The Albia City Council discussed applying for a grant to complete a housing assessment during their Nov. 15 meeting.

Nichole Moore, Executive Director of Chariton Valley Planning and Development, called in to the meeting to talk about the opportunity. According to Moore the state of Iowa has just released new funding to help city’s complete housing development assessments. The city of Albia would be responsible for matching a $5,000 grant for the program if they decide to move forward with the project and receive a grant from the state.

Moore said housing assessments can help towns know what kind of housing stock they have including the number of rentals versus owned homes as well as any open lots the town has and the state of their housing stock, like homes in need of repair or rehab.

Moore said the assessment, which is completed through the Iowa State University Extension, can help town with updating their Planning and Zoning ordinances as well as help city’s as well as citizens them apply for grants, loans and other opportunities related to housing.

City Council members asked Moore to supply them with some more information about the program and how housing assessments are used before making a final decision. This extra round of funding must be applied for by Dec. 1. If the city decides not to move forward with a housing assessment at this time, but later wants to, Moore said funding would most likely be available in the future as well through the state’s normal yearly funding of the program.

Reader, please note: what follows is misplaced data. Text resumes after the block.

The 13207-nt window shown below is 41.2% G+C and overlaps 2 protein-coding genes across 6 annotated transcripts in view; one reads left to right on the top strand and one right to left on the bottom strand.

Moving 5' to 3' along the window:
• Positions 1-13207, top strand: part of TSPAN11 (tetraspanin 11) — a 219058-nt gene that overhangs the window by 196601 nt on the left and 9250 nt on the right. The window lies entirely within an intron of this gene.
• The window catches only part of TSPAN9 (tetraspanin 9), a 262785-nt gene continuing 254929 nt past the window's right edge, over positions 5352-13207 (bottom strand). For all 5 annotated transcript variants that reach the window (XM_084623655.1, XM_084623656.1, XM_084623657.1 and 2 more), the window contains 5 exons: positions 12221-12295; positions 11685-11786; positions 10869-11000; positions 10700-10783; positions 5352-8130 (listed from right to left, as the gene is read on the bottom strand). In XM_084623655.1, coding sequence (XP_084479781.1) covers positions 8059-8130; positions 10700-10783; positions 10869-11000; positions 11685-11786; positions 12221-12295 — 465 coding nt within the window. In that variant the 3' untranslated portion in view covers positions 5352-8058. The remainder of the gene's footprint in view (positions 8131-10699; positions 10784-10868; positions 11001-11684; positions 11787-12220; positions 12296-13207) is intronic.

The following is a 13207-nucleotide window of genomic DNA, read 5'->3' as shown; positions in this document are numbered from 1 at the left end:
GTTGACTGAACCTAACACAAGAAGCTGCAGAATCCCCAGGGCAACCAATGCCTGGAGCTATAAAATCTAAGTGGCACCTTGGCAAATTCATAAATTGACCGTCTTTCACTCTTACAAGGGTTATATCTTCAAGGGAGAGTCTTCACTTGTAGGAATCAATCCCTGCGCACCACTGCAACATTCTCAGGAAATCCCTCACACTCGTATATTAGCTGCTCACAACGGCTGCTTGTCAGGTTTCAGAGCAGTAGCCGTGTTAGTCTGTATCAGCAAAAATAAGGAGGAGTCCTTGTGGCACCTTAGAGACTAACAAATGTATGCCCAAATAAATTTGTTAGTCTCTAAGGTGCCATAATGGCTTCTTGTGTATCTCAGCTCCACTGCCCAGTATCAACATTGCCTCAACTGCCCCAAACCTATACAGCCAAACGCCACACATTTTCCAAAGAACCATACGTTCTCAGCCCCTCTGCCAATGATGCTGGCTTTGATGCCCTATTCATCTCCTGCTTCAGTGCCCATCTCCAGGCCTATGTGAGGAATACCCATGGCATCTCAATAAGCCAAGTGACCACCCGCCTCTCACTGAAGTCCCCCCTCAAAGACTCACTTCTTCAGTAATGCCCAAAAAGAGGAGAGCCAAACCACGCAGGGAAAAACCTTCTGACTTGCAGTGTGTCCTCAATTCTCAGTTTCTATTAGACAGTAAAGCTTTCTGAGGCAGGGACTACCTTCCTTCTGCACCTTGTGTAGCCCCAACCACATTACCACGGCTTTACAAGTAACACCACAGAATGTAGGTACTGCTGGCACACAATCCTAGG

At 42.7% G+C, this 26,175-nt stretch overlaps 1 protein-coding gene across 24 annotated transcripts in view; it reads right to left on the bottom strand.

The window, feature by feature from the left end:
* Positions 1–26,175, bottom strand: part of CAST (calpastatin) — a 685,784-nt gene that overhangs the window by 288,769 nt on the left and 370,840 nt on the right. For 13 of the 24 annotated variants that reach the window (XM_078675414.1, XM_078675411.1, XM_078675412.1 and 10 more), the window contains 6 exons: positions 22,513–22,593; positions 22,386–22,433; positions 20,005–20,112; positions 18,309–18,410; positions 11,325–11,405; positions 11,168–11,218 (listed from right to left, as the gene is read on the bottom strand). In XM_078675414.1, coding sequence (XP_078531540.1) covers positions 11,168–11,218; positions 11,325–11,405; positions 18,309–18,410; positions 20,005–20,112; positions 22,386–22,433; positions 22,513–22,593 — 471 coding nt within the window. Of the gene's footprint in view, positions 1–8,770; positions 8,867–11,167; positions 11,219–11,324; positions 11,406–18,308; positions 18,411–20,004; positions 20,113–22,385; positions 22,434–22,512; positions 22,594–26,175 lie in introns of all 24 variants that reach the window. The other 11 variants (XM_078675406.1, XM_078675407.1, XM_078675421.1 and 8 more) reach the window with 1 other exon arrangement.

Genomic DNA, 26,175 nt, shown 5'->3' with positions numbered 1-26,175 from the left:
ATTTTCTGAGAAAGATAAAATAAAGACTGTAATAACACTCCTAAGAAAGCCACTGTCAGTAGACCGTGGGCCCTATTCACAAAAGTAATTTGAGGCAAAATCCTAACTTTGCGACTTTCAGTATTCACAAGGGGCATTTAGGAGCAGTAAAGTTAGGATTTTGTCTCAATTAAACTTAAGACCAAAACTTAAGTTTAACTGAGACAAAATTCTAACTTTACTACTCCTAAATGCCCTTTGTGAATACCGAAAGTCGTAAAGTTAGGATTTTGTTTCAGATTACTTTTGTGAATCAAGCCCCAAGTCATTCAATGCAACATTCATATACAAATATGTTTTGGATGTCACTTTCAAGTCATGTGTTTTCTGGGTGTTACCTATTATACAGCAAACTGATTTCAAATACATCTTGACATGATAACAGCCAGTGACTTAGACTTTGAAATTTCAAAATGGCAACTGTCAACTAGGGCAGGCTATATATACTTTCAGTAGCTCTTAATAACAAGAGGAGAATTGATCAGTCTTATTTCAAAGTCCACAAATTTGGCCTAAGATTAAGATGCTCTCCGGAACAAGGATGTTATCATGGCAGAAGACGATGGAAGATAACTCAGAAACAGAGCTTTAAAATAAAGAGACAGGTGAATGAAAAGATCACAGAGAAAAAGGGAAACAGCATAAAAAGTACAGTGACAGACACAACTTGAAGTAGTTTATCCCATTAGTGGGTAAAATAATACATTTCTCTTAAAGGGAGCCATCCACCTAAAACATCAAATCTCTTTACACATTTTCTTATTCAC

The city council received one bid for repair work on the Albia City Hall sewer from Lathrop Farms for $4,900. The council approved the bid. This was the second time the council sought bids as they received no bids during the first search.

The council approved a new liquor license for Golf 22 which will be in the old Albia Brewing Company building on the Square.

The council approved referring a request for a conditional use permit to Planning and Zoning.

City attorney Bob Breckenridge told the council that the new code books being completed by Chariton Valley Planning and Development that they were expecting to receive for approval in December would be pushed back to mid January or the beginning of February due to staff being out for about a month due to a COVID-19 illness.

Breckenridge also told the council that the city now has title to the Max Hope property and should have the Summer Bills property very soon. He has also filed paperwork on the Stewart, Clark, Smith and Thomas properties that the city is pursuing.

Police Chief Brad Evinger spoke to the council about a change he was requesting in his ability to purchase a new Dodge Charger. The council previously approved the purchase, which will have 75 percent of the cost covered by a grant with a 25 percent match from the city. Evinger said his previously quoted price from Vaughn Automotive in Ottumwa of $27,996 had risen to $35,192. He said he found the same vehicle at Stew Hansen in Des Moines for $28,819 and was requesting to purchase that vehicle for the extra $823. The council indicated the change was fine.